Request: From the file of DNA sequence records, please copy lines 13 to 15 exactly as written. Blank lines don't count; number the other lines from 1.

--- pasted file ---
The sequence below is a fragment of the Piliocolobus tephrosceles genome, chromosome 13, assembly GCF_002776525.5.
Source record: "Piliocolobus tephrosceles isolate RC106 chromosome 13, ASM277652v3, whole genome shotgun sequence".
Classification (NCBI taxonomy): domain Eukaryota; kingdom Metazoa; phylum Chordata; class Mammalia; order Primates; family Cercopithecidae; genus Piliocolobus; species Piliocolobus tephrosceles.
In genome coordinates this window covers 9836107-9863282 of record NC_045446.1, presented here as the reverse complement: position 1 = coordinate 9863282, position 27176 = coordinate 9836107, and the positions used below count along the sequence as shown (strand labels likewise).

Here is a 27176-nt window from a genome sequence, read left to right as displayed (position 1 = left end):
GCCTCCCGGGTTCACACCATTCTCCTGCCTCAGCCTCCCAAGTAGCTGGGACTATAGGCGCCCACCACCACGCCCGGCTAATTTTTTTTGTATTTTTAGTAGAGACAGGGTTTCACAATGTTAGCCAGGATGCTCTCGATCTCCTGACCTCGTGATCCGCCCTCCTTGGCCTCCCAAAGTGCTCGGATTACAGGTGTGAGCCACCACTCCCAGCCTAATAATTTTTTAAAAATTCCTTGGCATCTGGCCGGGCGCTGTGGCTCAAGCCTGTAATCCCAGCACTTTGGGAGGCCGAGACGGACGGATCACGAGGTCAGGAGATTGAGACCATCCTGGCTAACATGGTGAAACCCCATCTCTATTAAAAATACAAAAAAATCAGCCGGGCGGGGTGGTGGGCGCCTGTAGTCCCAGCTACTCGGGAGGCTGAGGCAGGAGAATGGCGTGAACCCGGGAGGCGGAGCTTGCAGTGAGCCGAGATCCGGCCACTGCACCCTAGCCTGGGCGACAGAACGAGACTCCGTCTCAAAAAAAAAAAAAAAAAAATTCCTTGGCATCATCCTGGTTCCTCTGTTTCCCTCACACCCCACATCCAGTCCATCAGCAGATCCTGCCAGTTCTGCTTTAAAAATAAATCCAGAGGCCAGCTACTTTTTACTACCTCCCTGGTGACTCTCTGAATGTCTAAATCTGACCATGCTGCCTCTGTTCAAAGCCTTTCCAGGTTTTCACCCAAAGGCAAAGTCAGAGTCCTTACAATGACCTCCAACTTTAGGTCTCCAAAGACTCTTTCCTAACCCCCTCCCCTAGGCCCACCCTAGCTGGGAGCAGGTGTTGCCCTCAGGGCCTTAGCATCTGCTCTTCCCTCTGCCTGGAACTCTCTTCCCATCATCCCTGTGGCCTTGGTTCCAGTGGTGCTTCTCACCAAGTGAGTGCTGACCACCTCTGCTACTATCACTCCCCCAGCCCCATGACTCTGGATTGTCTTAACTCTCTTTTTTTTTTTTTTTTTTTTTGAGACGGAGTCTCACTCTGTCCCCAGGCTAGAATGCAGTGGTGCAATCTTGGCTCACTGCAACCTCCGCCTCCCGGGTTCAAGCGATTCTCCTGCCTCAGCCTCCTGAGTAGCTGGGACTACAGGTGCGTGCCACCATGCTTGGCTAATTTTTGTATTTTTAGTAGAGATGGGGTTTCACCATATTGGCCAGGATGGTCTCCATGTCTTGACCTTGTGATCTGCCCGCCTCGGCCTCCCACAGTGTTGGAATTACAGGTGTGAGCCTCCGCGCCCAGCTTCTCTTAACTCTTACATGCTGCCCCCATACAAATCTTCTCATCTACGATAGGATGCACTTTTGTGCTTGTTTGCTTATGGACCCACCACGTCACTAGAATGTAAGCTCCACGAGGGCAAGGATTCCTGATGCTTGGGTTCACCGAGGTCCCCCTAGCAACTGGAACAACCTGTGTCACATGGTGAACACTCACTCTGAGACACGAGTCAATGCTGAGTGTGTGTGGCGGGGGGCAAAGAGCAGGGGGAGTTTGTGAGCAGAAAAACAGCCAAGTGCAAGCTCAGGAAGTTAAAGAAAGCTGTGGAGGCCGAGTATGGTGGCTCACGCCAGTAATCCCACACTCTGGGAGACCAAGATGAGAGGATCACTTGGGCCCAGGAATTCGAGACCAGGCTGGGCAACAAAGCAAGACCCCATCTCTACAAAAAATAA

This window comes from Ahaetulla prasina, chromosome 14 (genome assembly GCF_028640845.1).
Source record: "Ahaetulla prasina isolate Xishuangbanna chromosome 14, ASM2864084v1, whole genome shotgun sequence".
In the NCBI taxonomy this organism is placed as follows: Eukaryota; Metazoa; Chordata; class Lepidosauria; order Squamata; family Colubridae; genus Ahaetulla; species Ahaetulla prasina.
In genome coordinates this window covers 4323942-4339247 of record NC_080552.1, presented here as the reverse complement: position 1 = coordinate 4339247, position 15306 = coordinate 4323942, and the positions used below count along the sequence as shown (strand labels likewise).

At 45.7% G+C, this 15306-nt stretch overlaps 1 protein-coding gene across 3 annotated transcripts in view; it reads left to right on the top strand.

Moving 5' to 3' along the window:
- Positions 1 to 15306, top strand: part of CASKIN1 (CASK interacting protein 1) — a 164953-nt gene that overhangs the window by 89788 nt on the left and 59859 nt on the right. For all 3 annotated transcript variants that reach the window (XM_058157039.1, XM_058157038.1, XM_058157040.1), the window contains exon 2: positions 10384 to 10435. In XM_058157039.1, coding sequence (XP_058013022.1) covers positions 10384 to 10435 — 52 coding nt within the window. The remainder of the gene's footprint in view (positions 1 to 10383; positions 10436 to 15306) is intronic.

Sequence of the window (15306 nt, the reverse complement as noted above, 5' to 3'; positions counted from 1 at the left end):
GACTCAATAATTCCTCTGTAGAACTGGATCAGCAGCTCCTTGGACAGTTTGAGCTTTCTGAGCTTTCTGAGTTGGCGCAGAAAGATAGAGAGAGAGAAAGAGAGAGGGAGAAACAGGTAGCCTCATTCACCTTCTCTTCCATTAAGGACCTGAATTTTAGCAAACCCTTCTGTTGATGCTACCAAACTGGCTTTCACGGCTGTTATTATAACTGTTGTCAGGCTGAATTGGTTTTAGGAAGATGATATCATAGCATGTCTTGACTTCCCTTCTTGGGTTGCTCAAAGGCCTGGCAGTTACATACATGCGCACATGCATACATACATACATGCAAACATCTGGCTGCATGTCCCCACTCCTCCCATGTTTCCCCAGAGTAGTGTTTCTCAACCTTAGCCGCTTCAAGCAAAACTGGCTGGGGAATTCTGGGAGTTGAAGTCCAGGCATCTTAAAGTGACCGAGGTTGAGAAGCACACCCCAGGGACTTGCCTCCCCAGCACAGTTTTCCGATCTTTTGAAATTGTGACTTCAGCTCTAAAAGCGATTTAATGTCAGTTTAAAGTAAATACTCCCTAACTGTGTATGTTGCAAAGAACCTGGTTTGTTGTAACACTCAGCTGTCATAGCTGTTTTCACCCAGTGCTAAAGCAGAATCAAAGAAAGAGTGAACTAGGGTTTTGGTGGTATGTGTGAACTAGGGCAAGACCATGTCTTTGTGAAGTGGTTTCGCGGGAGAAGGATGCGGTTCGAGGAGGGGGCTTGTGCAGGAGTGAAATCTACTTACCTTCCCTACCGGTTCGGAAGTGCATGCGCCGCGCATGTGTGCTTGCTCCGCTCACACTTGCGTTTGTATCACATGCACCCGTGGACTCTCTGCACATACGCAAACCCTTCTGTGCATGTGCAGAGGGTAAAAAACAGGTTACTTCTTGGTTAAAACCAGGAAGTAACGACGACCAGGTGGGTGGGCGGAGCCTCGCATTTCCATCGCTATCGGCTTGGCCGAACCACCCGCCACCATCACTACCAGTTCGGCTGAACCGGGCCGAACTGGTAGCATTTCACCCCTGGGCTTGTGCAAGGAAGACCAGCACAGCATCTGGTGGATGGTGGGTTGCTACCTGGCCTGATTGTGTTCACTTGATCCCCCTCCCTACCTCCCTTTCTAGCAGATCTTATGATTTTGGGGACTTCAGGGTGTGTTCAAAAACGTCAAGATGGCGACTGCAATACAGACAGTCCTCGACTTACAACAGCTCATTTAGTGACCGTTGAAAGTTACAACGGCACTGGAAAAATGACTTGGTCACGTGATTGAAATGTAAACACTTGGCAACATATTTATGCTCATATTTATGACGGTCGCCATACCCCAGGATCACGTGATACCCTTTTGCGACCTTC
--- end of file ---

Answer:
- Positions 1 to 15306, top strand: part of CASKIN1 (CASK interacting protein 1) — a 164953-nt gene that overhangs the window by 89788 nt on the left and 59859 nt on the right. For all 3 annotated transcript variants that reach the window (XM_058157039.1, XM_058157038.1, XM_058157040.1), the window contains exon 2: positions 10384 to 10435. In XM_058157039.1, coding sequence (XP_058013022.1) covers positions 10384 to 10435 — 52 coding nt within the window. The remainder of the gene's footprint in view (positions 1 to 10383; positions 10436 to 15306) is intronic.

Sequence of the window (15306 nt, the reverse complement as noted above, 5' to 3'; positions counted from 1 at the left end):
GACTCAATAATTCCTCTGTAGAACTGGATCAGCAGCTCCTTGGACAGTTTGAGCTTTCTGAGCTTTCTGAGTTGGCGCAGAAAGATAGAGAGAGAGAAAGAGAGAGGGAGAAACAGGTAGCCTCATTCACCTTCTCTTCCATTAAGGACCTGAATTTTAGCAAACCCTTCTGTTGATGCTACCAAACTGGCTTTCACGGCTGTTATTATAACTGTTGTCAGGCTGAATTGGTTTTAGGAAGATGATATCATAGCATGTCTTGACTTCCCTTCTTGGGTTGCTCAAAGGCCTGGCAGTTACATACATGCGCACATGCATACATACATACATGCAAACATCTGGCTGCATGTCCCCACTCCTCCCATGTTTCCCCAGAGTAGTGTTTCTCAACCTTAGCCGCTTCAAGCAAAACTGGCTGGGGAATTCTGGGAGTTGAAGTCCAGGCATCTTAAAGTGACCGAGGTTGAGAAGCACACCCCAGGGACTTGCCTCCCCAGCACAGTTTTCCGATCTTTTGAAATTGTGACTTCAGCTCTAAAAGCGATTTAATGTCAGTTTAAAGTAAATACTCCCTAACTGTGTATGTTGCAAAGAACCTGGTTTGTTGTAACACTCAGCTGTCATAGCTGTTTTCACCCAGTGCTAAAGCAGAATCAAAGAAAGAGTGAACTAGGGTTTTGGTGGTATGTGTGAACTAGGGCAAGACCATGTCTTTGTGAAGTGGTTTCGCGGGAGAAGGATGCGGTTCGAGGAGGGGGCTTGTGCAGGAGTGAAATCTACTTACCTTCCCTACCGGTTCGGAAGTGCATGCGCCGCGCATGTGTGCTTGCTCCGCTCACACTTGCGTTTGTATCACATGCACCCGTGGACTCTCTGCACATACGCAAACCCTTCTGTGCATGTGCAGAGGGTAAAAAACAGGTTACTTCTTGGTTAAAACCAGGAAGTAACGACGACCAGGTGGGTGGGCGGAGCCTCGCATTTCCATCGCTATCGGCTTGGCCGAACCACCCGCCACCATCACTACCAGTTCGGCTGAACCGGGCCGAACTGGTAGCATTTCACCCCTGGGCTTGTGCAAGGAAGACCAGCACAGCATCTGGTGGATGGTGGGTTGCTACCTGGCCTGATTGTGTTCACTTGATCCCCCTCCCTACCTCCCTTTCTAGCAGATCTTATGATTTTGGGGACTTCAGGGTGTGTTCAAAAACGTCAAGATGGCGACTGCAATACAGACAGTCCTCGACTTACAACAGCTCATTTAGTGACCGTTGAAAGTTACAACGGCACTGGAAAAATGACTTGGTCACGTGATTGAAATGTAAACACTTGGCAACATATTTATGCTCATATTTATGACGGTCGCCATACCCCAGGATCACGTGATACCCTTTTGCGACCTTC